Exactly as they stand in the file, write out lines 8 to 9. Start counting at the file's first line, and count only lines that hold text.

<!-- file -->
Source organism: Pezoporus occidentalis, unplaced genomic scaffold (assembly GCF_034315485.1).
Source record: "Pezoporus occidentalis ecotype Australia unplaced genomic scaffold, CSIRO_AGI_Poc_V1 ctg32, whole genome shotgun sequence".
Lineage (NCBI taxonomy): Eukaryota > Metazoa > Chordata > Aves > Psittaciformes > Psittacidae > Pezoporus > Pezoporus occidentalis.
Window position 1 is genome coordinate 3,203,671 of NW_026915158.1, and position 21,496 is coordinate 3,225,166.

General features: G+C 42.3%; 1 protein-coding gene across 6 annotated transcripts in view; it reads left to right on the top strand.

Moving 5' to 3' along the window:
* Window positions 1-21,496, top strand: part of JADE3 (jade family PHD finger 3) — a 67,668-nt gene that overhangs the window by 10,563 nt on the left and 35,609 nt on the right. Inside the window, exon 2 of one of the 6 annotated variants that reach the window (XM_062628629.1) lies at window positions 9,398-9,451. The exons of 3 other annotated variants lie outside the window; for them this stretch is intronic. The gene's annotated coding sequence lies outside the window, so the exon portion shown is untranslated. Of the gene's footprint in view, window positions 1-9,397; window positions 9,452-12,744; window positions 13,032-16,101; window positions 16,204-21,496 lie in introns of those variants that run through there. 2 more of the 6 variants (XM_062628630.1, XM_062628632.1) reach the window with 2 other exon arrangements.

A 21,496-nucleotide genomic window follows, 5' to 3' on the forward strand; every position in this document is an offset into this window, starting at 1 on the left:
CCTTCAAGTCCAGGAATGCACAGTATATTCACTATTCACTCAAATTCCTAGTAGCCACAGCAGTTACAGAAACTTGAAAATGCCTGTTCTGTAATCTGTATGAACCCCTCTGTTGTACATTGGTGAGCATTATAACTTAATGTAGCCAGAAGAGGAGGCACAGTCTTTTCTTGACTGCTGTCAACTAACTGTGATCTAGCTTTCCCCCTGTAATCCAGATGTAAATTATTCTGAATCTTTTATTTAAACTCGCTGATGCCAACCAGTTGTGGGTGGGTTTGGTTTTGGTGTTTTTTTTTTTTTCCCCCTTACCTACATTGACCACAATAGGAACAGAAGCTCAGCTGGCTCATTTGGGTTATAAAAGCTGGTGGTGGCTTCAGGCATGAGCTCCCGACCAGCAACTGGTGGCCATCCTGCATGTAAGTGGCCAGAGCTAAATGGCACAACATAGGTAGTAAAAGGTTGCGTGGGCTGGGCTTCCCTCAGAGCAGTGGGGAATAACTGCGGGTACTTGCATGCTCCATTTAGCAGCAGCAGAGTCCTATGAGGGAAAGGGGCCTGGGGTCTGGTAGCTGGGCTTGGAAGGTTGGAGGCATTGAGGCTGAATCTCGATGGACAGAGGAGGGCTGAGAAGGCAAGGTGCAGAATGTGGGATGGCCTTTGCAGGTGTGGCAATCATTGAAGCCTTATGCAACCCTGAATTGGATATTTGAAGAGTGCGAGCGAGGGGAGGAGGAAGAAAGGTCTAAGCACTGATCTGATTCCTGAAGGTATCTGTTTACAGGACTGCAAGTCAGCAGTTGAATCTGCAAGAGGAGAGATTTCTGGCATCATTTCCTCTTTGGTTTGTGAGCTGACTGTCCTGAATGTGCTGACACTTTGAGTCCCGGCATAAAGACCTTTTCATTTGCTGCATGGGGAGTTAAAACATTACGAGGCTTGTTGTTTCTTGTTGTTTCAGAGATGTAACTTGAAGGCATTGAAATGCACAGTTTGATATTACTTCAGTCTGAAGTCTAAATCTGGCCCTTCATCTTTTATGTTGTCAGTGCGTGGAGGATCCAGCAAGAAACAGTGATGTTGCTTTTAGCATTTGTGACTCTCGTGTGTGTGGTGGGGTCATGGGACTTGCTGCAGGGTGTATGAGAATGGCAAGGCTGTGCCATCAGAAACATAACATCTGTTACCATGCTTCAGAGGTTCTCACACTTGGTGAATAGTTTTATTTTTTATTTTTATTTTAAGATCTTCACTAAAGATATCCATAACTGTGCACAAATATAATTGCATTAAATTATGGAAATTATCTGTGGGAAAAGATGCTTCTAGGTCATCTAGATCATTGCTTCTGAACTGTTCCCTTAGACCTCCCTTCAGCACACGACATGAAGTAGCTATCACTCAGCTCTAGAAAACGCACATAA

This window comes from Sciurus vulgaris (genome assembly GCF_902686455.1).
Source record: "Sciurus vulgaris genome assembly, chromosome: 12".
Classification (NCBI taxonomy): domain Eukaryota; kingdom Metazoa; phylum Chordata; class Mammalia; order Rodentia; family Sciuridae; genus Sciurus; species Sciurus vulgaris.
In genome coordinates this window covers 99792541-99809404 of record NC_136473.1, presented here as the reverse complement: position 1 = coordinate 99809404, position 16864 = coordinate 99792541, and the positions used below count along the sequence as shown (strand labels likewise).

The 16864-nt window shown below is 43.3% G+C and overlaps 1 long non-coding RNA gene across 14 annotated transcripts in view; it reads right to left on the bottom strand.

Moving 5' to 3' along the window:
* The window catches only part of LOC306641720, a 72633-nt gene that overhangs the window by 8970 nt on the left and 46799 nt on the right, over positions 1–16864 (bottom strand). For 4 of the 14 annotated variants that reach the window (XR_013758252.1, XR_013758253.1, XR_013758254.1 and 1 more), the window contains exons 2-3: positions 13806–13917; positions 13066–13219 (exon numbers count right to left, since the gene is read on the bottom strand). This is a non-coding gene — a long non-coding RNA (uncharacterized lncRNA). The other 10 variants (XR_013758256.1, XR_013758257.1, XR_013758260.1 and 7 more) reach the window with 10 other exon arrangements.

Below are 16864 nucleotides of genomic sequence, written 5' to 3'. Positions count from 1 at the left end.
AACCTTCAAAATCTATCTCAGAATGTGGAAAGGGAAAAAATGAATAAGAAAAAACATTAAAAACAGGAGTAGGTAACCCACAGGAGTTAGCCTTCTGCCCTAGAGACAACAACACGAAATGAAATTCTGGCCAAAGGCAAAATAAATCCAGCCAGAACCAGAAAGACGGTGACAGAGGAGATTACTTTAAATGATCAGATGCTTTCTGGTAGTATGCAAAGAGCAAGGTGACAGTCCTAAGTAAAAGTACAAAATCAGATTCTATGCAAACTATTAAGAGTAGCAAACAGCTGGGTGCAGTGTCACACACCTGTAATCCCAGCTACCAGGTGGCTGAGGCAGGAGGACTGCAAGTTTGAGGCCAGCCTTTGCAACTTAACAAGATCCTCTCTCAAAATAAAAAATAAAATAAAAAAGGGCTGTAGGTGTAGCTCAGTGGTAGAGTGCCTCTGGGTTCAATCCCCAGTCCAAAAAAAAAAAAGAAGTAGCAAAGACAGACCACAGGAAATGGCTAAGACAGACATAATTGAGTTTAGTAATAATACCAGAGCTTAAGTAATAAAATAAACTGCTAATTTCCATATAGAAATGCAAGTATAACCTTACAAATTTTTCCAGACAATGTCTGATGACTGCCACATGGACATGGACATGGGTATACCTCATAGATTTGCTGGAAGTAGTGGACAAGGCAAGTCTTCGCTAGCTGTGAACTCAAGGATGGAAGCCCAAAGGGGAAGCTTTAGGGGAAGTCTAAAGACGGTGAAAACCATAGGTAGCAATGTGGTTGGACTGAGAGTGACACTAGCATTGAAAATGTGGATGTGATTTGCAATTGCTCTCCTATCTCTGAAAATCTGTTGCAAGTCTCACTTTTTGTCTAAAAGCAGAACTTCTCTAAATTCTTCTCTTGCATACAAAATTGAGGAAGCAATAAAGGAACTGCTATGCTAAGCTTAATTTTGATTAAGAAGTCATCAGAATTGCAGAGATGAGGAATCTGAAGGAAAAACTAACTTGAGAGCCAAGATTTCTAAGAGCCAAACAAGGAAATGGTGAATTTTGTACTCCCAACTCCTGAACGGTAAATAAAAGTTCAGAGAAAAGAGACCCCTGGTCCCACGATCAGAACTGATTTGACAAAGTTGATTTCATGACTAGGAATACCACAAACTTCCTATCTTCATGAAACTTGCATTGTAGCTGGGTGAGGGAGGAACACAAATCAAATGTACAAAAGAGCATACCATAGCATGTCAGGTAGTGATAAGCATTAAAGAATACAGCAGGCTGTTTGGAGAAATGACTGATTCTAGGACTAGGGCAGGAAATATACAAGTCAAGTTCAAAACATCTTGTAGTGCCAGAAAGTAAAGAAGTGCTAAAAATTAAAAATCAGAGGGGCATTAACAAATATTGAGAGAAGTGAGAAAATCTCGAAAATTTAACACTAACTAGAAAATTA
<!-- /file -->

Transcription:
A 21,496-nucleotide genomic window follows, 5' to 3' on the forward strand; every position in this document is an offset into this window, starting at 1 on the left:
CCTTCAAGTCCAGGAATGCACAGTATATTCACTATTCACTCAAATTCCTAGTAGCCACAGCAGTTACAGAAACTTGAAAATGCCTGTTCTGTAATCTGTATGAACCCCTCTGTTGTACATTGGTGAGCATTATAACTTAATGTAGCCAGAAGAGGAGGCACAGTCTTTTCTTGACTGCTGTCAACTAACTGTGATCTAGCTTTCCCCCTGTAATCCAGATGTAAATTATTCTGAATCTTTTATTTAAACTCGCTGATGCCAACCAGTTGTGGGTGGGTTTGGTTTTGGTGTTTTTTTTTTTTTCCCCCTTACCTACATTGACCACAATAGGAACAGAAGCTCAGCTGGCTCATTTGGGTTATAAAAGCTGGTGGTGGCTTCAGGCATGAGCTCCCGACCAGCAACTGGTGGCCATCCTGCATGTAAGTGGCCAGAGCTAAATGGCACAACATAGGTAGTAAAAGGTTGCGTGGGCTGGGCTTCCCTCAGAGCAGTGGGGAATAACTGCGGGTACTTGCATGCTCCATTTAGCAGCAGCAGAGTCCTATGAGGGAAAGGGGCCTGGGGTCTGGTAGCTGGGCTTGGAAGGTTGGAGGCATTGAGGCTGAATCTCGATGGACAGAGGAGGGCTGAGAAGGCAAGGTGCAGAATGTGGGATGGCCTTTGCAGGTGTGGCAATCATTGAAGCCTTATGCAACCCTGAATTGGATATTTGAAGAGTGCGAGCGAGGGGAGGAGGAAGAAAGGTCTAAGCACTGATCTGATTCCTGAAGGTATCTGTTTACAGGACTGCAAGTCAGCAGTTGAATCTGCAAGAGGAGAGATTTCTGGCATCATTTCCTCTTTGGTTTGTGAGCTGACTGTCCTGAATGTGCTGACACTTTGAGTCCCGGCATAAAGACCTTTTCATTTGCTGCATGGGGAGTTAAAACATTACGAGGCTTGTTGTTTCTTGTTGTTTCAGAGATGTAACTTGAAGGCATTGAAATGCACAGTTTGATATTACTTCAGTCTGAAGTCTAAATCTGGCCCTTCATCTTTTATGTTGTCAGTGCGTGGAGGATCCAGCAAGAAACAGTGATGTTGCTTTTAGCATTTGTGACTCTCGTGTGTGTGGTGGGGTCATGGGACTTGCTGCAGGGTGTATGAGAATGGCAAGGCTGTGCCATCAGAAACATAACATCTGTTACCATGCTTCAGAGGTTCTCACACTTGGTGAATAGTTTTATTTTTTATTTTTATTTTAAGATCTTCACTAAAGATATCCATAACTGTGCACAAATATAATTGCATTAAATTATGGAAATTATCTGTGGGAAAAGATGCTTCTAGGTCATCTAGATCATTGCTTCTGAACTGTTCCCTTAGACCTCCCTTCAGCACACGACATGAAGTAGCTATCACTCAGCTCTAGAAAACGCACATAA